The final book, The Battle of Corrin, takes place nearly 100 years after the end of the second book,which means, if nothing else, the intensely unlikable characters of Tio Holtzman, Iblis Ginjo, Serena Butler, and several others have been shuffled offstage. Vorian, having received life extension treatment from his father before revolting against the machines, is still around, though he’s feeling more and more like a relic as a new generation takes over the grinding jihad against the machines. Omnius unleashes a devastating plague, among other nasty weapons, as the humans decide to launch a massive offensive against the machine home world of Corrin, in hopes of finding ending all this madness once and for all.

Being the final book in the series, the final hundred or so pages is dedicated mostly to setting things up to evolve into the Dune universe readers knew before these books were written. We get the birth of the Mentats (very disappointing, actually, and not what I thought it should have been), the genesis of the Bene Gesserit priestesses, the emergence of the Fremen, the discovery of the importance of the spice melange, the Spacing Guild, and just about everything else, including the blood feud that arises between the Harkonnens and the Atreides and the Harkonnen family descent into villainy. Never mind that a number of these organizations were supposed to be in place and well established before and during the jihad, according to the original novels. Herbert and Anderson dismiss any inconsistencies between the originals and their sequels by claiming that the history lessons from the original books were inaccurate recollections, twisted and colored by the passage of time, and the versions of history presented in the Legends of Dune trilogy are what really happened.

OK, I’ll roll with it. Not being a big fan of religion or religious fervor, I don’t mind that these books reveal the revered saints of the movement to have been flawed, at best, and flat out evil in some cases. They also manage to conjure up an incarnation of the jihad that is even more annoying and distasteful than what it was under the guidance of Serena and Iblis. All of the flaws tat were int he first and second book stick around for the third, so if you were hoping that things would get better as Herbert and Anderson got the hang of things, you’d best prepare yourself for thousands of pages of disappointment. Their writing is just as shoddy, awkward, and rough draft feeling here as it was in the first book. And once again, it’s like really bad storytellers trying to tell you a relatively decent story.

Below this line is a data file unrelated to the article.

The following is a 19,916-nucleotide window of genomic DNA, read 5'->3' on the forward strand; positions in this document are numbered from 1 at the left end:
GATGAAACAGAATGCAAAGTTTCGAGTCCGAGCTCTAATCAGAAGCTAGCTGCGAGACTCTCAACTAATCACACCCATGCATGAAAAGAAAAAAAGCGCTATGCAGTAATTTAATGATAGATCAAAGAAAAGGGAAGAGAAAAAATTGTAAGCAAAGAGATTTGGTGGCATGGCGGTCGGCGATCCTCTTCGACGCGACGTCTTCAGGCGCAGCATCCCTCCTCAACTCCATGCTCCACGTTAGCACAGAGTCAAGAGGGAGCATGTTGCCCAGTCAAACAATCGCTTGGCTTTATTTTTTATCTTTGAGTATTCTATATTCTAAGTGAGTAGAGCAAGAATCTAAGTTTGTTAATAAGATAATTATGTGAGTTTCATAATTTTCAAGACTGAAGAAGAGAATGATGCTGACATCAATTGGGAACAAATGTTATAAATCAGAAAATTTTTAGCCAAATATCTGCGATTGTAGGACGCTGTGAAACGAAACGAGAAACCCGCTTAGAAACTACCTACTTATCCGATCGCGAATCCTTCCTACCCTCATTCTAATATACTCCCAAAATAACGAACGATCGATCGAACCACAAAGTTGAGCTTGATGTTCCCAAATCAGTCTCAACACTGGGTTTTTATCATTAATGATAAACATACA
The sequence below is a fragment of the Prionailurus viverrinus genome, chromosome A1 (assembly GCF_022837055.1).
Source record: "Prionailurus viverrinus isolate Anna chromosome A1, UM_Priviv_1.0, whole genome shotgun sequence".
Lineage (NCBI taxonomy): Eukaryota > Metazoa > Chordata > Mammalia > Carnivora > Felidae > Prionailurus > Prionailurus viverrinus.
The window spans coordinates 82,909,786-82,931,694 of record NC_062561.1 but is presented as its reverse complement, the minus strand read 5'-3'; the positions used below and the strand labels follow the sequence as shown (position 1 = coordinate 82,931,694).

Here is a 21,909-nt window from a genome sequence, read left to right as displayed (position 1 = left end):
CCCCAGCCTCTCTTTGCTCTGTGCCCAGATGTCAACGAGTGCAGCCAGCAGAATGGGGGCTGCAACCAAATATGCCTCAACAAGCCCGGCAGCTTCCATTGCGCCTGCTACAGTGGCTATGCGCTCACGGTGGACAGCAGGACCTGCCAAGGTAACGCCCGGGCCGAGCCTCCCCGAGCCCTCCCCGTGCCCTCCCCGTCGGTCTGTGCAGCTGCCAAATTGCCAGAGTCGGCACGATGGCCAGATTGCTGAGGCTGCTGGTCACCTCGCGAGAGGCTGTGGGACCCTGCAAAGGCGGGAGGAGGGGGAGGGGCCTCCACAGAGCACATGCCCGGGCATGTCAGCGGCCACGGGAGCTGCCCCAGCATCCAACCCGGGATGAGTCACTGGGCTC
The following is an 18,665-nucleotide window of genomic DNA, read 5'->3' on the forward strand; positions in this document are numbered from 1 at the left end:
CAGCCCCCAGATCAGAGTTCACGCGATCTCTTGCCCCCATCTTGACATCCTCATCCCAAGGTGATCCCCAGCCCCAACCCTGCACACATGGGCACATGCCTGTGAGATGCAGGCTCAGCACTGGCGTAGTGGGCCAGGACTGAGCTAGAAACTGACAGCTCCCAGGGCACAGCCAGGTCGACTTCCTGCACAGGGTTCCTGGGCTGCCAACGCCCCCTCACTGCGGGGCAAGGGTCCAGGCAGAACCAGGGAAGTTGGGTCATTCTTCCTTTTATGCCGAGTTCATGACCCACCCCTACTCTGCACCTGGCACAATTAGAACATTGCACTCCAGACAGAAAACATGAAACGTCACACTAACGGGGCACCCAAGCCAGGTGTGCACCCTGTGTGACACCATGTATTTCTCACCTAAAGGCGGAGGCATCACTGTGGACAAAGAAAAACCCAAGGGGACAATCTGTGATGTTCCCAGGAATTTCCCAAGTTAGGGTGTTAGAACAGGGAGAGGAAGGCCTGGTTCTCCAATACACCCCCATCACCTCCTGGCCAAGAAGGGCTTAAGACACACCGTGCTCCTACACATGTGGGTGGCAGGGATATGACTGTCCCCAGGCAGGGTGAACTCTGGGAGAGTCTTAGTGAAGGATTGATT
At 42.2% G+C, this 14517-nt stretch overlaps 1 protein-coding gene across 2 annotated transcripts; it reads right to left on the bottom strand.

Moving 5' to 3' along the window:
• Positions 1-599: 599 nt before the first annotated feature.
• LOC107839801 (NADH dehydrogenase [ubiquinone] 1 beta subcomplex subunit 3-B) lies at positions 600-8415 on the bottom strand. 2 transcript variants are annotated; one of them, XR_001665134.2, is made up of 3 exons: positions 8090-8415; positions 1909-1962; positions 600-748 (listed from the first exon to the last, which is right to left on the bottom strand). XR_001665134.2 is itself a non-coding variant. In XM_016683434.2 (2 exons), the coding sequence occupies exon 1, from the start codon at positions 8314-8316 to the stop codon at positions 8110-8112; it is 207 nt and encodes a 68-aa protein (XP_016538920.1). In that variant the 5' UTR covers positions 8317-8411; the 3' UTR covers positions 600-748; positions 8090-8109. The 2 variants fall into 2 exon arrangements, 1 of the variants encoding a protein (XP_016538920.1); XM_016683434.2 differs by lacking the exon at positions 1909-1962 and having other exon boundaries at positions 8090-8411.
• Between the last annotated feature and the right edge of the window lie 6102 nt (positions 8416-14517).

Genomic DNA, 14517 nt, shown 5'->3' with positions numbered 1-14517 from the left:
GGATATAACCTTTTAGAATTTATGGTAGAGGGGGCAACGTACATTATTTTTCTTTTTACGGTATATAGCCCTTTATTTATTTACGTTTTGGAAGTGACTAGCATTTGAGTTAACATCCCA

So count me part of the chorus. These books are… I don’t know if I’d say terrible. But they are pretty close. They certainly didn’t make me gung-ho about the three more Herbert-Anderson books looming between me and Frank Herbert’s original. But I’m nothing if not committed. i got to the end of Legends of Dune; I’ll get through the Houses of Dune trilogy as well. These were definitely two star sci-fi books, occasionally dipping into one-star territory. With each one weighing in at 700 pages or more, with dozens of plots and characters, it’s actually just as easy for me to pick out things I like as it is to pinpoint the things I hated. With that many pages, and with mysterious notes from Frank Herbert, you’re bound to stumble across a good idea or two by accident, if nothing else.

And there were things to like — Vorian, Xavier, the subversion of the Butlerian Jihad and the respected figures of its history. The computer virus, followed by the biological virus, and the battle between different back-up copies of the Omnius computer were all decent ideas. And even if they were out of place in a Dune novel, I liked the space battles and adventures. Still, those are drops amid a sea of horrible writing and irritating characters. Legends of Dune would make a pretty good TV series if you had the money to pull it off. I’d only hope that someone besides Brian Herbert and Kevin Anderson were hired to write it, because they’re just awful.

I expect it from Brian — he’s just some guy trying to carry on/cash in on his father’s legacy. But I thought Kevin Anderson was supposed to be some sort of actual writer. If so, he’s either an actual bad writer, or he didn’t put much effort besides colossal word count into this, or he and Brian just don’t work well together — the last one seeming unlikely since the two have authored more Dune books together than Christopher Tolkien has tales of Middle Earth and Tupac has records after he died. I managed to get through the three Legends of Dune books, even managed to enjoy parts of them, but overall, this was more grim march than it was breathless journey.